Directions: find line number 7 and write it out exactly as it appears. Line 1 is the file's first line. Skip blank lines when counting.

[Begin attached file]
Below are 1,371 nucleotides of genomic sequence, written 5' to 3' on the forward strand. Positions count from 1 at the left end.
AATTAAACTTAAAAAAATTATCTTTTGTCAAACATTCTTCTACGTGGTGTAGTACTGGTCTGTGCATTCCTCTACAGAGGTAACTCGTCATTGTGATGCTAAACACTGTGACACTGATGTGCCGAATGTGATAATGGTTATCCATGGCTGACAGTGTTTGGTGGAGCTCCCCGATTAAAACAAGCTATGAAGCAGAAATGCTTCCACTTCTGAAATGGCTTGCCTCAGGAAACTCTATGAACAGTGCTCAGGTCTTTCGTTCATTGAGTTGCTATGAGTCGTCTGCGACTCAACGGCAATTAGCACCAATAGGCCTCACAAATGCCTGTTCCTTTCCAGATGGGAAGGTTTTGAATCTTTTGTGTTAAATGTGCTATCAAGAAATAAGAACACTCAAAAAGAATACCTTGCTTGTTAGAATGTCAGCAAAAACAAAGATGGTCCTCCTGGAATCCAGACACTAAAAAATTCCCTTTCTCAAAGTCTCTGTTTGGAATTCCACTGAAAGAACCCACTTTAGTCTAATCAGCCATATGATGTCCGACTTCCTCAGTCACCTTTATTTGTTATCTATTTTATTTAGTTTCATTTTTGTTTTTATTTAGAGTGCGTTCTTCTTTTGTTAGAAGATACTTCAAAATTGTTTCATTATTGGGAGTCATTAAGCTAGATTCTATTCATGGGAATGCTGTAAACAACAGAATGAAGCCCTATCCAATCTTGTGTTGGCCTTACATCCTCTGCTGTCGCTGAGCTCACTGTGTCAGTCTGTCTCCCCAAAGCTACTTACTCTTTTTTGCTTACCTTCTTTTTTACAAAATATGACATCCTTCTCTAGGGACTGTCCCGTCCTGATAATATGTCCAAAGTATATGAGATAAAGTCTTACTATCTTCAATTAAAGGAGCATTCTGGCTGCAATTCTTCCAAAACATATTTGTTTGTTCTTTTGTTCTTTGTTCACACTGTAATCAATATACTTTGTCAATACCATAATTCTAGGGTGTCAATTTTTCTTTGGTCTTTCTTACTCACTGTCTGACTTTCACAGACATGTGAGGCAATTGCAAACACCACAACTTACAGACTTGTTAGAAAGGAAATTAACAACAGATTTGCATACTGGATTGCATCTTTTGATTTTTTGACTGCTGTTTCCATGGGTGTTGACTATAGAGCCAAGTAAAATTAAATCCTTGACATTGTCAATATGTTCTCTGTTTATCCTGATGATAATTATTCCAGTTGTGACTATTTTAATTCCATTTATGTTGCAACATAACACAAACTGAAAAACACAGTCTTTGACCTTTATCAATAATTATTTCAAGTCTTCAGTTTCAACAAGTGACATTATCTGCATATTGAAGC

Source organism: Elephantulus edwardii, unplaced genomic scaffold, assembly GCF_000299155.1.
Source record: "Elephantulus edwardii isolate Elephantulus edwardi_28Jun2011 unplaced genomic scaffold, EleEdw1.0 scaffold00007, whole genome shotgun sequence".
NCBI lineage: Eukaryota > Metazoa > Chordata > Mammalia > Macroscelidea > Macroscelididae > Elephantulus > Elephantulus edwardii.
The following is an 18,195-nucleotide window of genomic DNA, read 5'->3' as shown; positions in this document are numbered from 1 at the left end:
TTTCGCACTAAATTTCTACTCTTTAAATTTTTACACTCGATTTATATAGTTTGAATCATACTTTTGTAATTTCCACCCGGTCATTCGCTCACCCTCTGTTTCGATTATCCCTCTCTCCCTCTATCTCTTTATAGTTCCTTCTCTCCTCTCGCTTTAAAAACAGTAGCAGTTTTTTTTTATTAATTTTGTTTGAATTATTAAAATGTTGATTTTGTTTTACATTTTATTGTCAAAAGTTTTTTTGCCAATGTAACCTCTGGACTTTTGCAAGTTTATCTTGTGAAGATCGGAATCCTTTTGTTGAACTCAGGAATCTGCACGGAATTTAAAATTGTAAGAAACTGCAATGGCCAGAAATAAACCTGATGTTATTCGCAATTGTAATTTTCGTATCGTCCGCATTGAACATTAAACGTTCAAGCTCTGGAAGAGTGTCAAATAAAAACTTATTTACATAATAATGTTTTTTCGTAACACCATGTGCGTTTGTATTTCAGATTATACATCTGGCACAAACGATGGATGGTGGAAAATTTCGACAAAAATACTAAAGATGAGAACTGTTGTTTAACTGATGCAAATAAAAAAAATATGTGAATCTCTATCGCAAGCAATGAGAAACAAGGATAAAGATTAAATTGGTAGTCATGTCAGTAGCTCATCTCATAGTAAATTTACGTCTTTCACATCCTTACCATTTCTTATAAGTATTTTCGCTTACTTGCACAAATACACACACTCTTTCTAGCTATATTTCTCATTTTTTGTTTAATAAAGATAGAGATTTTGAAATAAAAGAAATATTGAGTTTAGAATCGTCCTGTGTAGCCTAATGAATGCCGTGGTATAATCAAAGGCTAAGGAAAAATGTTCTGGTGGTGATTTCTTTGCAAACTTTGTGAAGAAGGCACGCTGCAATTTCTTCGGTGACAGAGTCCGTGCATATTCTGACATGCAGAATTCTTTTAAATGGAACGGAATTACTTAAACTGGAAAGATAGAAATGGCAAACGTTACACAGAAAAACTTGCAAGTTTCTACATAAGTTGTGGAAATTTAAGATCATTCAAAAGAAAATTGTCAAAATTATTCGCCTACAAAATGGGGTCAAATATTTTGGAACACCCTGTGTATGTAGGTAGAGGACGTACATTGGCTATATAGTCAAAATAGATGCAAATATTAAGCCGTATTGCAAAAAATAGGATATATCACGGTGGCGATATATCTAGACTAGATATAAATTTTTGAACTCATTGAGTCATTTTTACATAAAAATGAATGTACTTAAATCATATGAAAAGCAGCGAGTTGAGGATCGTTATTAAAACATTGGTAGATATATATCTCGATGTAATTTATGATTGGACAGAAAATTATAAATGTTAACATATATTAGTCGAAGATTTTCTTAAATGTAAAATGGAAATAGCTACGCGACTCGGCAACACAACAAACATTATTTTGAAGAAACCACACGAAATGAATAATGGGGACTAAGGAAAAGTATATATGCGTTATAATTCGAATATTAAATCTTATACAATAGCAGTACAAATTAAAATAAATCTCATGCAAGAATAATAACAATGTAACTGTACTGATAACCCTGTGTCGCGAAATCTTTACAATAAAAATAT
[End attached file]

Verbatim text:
TTTCGCACTAAATTTCTACTCTTTAAATTTTTACACTCGATTTATATAGTTTGAATCATACTTTTGTAATTTCCACCCGGTCATTCGCTCACCCTCTGTTTCGATTATCCCTCTCTCCCTCTATCTCTTTATAGTTCCTTCTCTCCTCTCGCTTTAAAAACAGTAGCAGTTTTTTTTTATTAATTTTGTTTGAATTATTAAAATGTTGATTTTGTTTTACATTTTATTGTCAAAAGTTTTTTTGCCAATGTAACCTCTGGACTTTTGCAAGTTTATCTTGTGAAGATCGGAATCCTTTTGTTGAACTCAGGAATCTGCACGGAATTTAAAATTGTAAGAAACTGCAATGGCCAGAAATAAACCTGATGTTATTCGCAATTGTAATTTTCGTATCGTCCGCATTGAACATTAAACGTTCAAGCTCTGGAAGAGTGTCAAATAAAAACTTATTTACATAATAATGTTTTTTCGTAACACCATGTGCGTTTGTATTTCAGATTATACATCTGGCACAAACGATGGATGGTGGAAAATTTCGACAAAAATACTAAAGATGAGAACTGTTGTTTAACTGATGCAAATAAAAAAAATATGTGAATCTCTATCGCAAGCAATGAGAAACAAGGATAAAGATTAAATTGGTAGTCATGTCAGTAGCTCATCTCATAGTAAATTTACGTCTTTCACATCCTTACCATTTCTTATAAGTATTTTCGCTTACTTGCACAAATACACACACTCTTTCTAGCTATATTTCTCATTTTTTGTTTAATAAAGATAGAGATTTTGAAATAAAAGAAATATTGAGTTTAGAATCGTCCTGTGTAGCCTAATGAATGCCGTGGTATAATCAAAGGCTAAGGAAAAATGTTCTGGTGGTGATTTCTTTGCAAACTTTGTGAAGAAGGCACGCTGCAATTTCTTCGGTGACAGAGTCCGTGCATATTCTGACATGCAGAATTCTTTTAAATGGAACGGAATTACTTAAACTGGAAAGATAGAAATGGCAAACGTTACACAGAAAAACTTGCAAGTTTCTACATAAGTTGTGGAAATTTAAGATCATTCAAAAGAAAATTGTCAAAATTATTCGCCTACAAAATGGGGTCAAATATTTTGGAACACCCTGTGTATGTAGGTAGAGGACGTACATTGGCTATATAGTCAAAATAGATGCAAATATTAAGCCGTATTGCAAAAAATAGGATATATCACGGTGGCGATATATCTAGACTAGATATAAATTTTTGAACTCATTGAGTCATTTTTACATAAAAATGAATGTACTTAAATCATATGAAAAGCAGCGAGTTGAGGATCGTTATTAAAACATTGGTAGATATATATCTCGATGTAATTTATGATTGGACAGAAAATTATAAATGTTAACATATATTAGTCGAAGATTTTCTTAAATGTAAAATGGAAATAGCTACGCGACTCGGCAACACAACAAACATTATTTTGAAGAAACCACACGAAATGAATAATGGGGACTAAGGAAAAGTATATATGCGTTATAATTCGAATATTAAATCTTATACAATAGCAGTACAAATTAAAATAAATCTCATGCAAGAATAATAACAATGTAACTGTACTGATAACCCTGTGTCGCGAAATCTTTACAATAAAAATAT